If you merely love a casual game of chess, then you likely don't need to learn algebraic notation, the method of recording the sequential chess moves of your entire game. If you find intellectual pleasure in chess, however, then you must learn algebraic notation, because I guarantee that you'll love what the knowledge of algebraic notation can open you up to. And if you have children who enjoy chess, then you must teach them algebraic notation, as well; not only is it a great precocious math skill, but otherwise they, too, are closed off from studying and mastering the game. The study of chess is full of just the sort of things that delight little children--tricky pawn tricks, secret strategies, patterns that carry you straight to checkmate if you only recognize them as they're unfolding, etc.
Here's a little of what you can do:
algebraic notation in action
Will's a reluctant writer, so don't tell her that this is writing practice! Finding a specific point on a grid is a crucial math skill, and translating the board's play to paper builds her three-dimensional visualization skills, which will be powerfully useful throughout her life, everywhere from performing high-level physics to nagivating her way on the highway one day.
I date-stamp her game notations just as I date-stamp all our schoolwork, and I have her write them in one spiral-bound steno notebook. When she's a more mature player, she'll be able to play these games back and alter the outcomes using better decision-making. Also--what a cute memento of a childhood!
replaying a game using notation
Of course, right now Will usually chooses to replay a game, using her notation, immediately upon its conclusion--this is called a Post-Mortem, and it's actually an important strategy in chess study, as you have the unique opportunity to study the board and recognize better/alternate moves while your reasoning for making the original moves is still fresh in your mind. In chess club or at a competition, your teacher or coach will go through the Post-Mortem with you, and it's also an opportunity for them to see where your skills stand--needless to say, this opportunity is lost if you don't know algebraic notation.
Will simply thinks it's fun to play both sides. Sneakily, the Post-Mortem also requires her to read and translate the algebraic notation back to the board, again strengthening her math, logic, and three-dimensional visualization skills.
re-playing famous games
Here, Willow and Matt are re-playing Bobby Fischer's The Immortal Game, with Matt (and later me, because Matt doesn't have the practice at algebraic notation that Will and I do and got overwhelmed, poor dear) calling out the moves using algebraic notation, and each player moving where the notation says to. This sounds dry, I know, but if you like chess it's actually really fun--the game moves fast, since you're not sitting and thinking up the moves yourself, and it's a GOOD game, because it's one that great players have played, with exciting tricks and tricky traps and fabulously bold machinations. Usually the game that you're reading through will be annotated, as well, to point out both the genius moves and the boneheaded ones, and it's fun to see.
When we do these re-plays, I always position Willow on the winning side, to give her practice at developing a checkmate. It's especially fun because, when a great game is playing out in front of you, even a little child can often see and exclaim over these genius or boneheaded moves--there was much outraged shouting during this particular match over Donald Byrne's dead-end strategy of simply moving his king back and forth in the endgame. It's an excellent model, because you can see how the center is developed and how the pawns get sacrificed and how truly excellent it is to fork your opponent's pieces. Several times, after Fischer did something amazing, we rewound the pieces and played it out again to better see how he set it up.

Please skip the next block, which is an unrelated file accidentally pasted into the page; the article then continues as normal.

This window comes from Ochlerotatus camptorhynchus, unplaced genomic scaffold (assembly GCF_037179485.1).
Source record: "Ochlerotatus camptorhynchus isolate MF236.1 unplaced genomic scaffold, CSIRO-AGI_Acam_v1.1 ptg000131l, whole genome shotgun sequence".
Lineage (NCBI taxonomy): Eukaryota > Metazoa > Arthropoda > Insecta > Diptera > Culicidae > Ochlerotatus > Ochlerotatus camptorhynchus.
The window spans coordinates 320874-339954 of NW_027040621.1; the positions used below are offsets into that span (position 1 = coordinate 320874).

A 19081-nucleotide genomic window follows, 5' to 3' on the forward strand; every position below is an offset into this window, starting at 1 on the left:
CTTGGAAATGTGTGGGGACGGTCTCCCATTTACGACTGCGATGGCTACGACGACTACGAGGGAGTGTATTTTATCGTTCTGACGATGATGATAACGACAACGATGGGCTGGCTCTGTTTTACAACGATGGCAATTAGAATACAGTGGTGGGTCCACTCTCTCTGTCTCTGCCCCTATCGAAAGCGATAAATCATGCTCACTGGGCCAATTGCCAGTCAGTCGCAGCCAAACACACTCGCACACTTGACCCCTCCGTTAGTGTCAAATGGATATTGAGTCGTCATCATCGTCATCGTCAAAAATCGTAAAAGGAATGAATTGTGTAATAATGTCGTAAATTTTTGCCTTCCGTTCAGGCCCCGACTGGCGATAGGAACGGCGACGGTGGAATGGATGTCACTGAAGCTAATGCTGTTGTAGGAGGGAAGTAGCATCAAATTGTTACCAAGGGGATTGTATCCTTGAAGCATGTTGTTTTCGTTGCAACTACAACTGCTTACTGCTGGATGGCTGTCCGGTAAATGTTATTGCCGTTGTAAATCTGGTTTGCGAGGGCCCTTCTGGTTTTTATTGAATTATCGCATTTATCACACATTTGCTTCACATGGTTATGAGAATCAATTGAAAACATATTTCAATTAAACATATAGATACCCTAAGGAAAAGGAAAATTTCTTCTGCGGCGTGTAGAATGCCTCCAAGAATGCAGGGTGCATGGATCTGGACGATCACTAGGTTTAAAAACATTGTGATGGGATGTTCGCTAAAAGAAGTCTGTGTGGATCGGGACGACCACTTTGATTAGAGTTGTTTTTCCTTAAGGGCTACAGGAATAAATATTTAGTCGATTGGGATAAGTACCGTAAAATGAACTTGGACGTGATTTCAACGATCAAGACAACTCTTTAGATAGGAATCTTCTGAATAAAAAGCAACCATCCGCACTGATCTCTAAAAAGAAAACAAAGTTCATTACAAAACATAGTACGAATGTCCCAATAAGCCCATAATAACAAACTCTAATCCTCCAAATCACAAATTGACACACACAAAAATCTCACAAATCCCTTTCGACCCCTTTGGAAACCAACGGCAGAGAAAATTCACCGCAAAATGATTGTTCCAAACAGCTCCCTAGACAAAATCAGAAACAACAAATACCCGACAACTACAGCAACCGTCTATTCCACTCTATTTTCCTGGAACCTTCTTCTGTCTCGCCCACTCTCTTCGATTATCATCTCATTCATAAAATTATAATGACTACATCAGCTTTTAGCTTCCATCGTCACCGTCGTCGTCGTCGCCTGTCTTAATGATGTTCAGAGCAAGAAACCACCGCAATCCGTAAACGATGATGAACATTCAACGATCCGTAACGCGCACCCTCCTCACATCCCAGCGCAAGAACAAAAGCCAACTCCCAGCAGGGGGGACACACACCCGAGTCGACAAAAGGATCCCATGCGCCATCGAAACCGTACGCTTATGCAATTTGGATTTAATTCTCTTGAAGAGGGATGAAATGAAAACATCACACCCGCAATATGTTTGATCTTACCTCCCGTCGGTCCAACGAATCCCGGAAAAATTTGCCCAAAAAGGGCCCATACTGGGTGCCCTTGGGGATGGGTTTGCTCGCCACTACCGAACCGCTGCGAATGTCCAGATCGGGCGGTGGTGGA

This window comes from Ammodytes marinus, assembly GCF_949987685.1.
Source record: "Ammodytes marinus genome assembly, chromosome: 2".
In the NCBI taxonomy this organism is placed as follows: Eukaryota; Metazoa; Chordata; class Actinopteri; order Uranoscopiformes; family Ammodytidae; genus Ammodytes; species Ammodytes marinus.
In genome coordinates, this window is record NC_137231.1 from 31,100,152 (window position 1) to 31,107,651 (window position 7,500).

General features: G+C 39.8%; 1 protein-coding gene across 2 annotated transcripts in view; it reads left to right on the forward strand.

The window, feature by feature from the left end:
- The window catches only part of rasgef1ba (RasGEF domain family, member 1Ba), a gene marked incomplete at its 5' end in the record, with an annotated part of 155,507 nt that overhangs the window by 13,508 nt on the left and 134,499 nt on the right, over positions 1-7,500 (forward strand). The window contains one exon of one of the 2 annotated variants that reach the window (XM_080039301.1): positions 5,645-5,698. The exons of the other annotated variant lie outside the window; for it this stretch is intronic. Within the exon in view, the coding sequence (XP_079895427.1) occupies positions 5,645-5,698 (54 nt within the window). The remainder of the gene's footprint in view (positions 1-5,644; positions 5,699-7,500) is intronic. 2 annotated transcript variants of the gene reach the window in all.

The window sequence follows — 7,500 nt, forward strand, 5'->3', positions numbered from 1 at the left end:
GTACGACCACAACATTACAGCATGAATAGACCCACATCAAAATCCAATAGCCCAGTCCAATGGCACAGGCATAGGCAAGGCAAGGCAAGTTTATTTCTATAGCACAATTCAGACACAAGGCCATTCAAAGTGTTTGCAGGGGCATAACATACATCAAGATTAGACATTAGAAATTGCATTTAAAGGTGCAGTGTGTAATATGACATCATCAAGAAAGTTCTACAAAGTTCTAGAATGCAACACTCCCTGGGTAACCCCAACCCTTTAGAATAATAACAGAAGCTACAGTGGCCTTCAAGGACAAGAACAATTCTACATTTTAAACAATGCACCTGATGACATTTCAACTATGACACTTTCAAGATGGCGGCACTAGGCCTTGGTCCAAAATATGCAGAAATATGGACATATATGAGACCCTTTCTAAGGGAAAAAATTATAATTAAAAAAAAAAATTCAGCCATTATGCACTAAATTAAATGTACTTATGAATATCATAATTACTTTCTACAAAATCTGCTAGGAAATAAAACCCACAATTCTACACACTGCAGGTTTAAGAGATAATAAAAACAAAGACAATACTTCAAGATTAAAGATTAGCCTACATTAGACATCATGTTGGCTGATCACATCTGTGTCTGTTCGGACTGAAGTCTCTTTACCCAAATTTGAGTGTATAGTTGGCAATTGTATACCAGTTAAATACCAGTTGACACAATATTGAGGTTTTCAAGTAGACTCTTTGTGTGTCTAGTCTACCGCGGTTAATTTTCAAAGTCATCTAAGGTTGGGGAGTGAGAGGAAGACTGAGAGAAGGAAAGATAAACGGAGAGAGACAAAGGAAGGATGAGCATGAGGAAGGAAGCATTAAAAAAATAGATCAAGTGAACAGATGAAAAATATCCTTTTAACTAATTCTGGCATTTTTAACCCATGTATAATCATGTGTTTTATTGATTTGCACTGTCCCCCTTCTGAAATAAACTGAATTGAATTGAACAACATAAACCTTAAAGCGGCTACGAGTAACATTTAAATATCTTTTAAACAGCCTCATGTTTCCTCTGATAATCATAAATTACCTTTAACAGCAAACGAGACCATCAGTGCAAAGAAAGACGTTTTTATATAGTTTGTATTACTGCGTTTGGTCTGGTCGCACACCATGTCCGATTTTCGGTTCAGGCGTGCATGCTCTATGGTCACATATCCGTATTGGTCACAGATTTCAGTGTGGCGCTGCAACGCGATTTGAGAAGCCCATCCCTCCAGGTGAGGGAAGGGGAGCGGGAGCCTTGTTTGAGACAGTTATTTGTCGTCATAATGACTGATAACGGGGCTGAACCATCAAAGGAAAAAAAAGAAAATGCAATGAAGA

And yes, that's how we spent last Friday night. Do not judge.
studying chess problems
Will's not normally a kid who loves worksheets, but nevertheless these are fun for her, probably because of their novelty. Worksheets set up chess problems, from simple "What are the possible moves for the knight here?" to the more challenging "Find the mate in two moves" types. Since these worksheets abstract chess from the board-and-pieces manipulatives, they distill into some serious intellectual work--consider the difference between solving 19+24 with Base 10 manipulatives, and solving the same problem on paper! Many studious chess players can go one step further, and work these problems, and even entire chess games, entirely in their heads, the same way that you and I mentally solve 19+24.
Will's also a member of our community's scholastic chess club for children, which is nice because she can play with children her own age and has access to coaching that we otherwise wouldn't be able to afford. She's also a scholastic member of the USCF, which means that she receives a children's chess magazine quarterly and can earn rankings when she competes--a leg up in case she decides to get serious about competitive chess later in life. Sydney's not yet interested in chess, so it's divide and conquer so far: Matt attends chess club meetings with Will, and I accompany her to competition. I'm looking forward, though, to Sydney's inevitable decision to try chess out for herself--just think about how much more fun we'll have when this game is truly an activity that the entire family enjoys together!
Until then, it's something special that Will has with just her parents, which, of course, is also pretty great.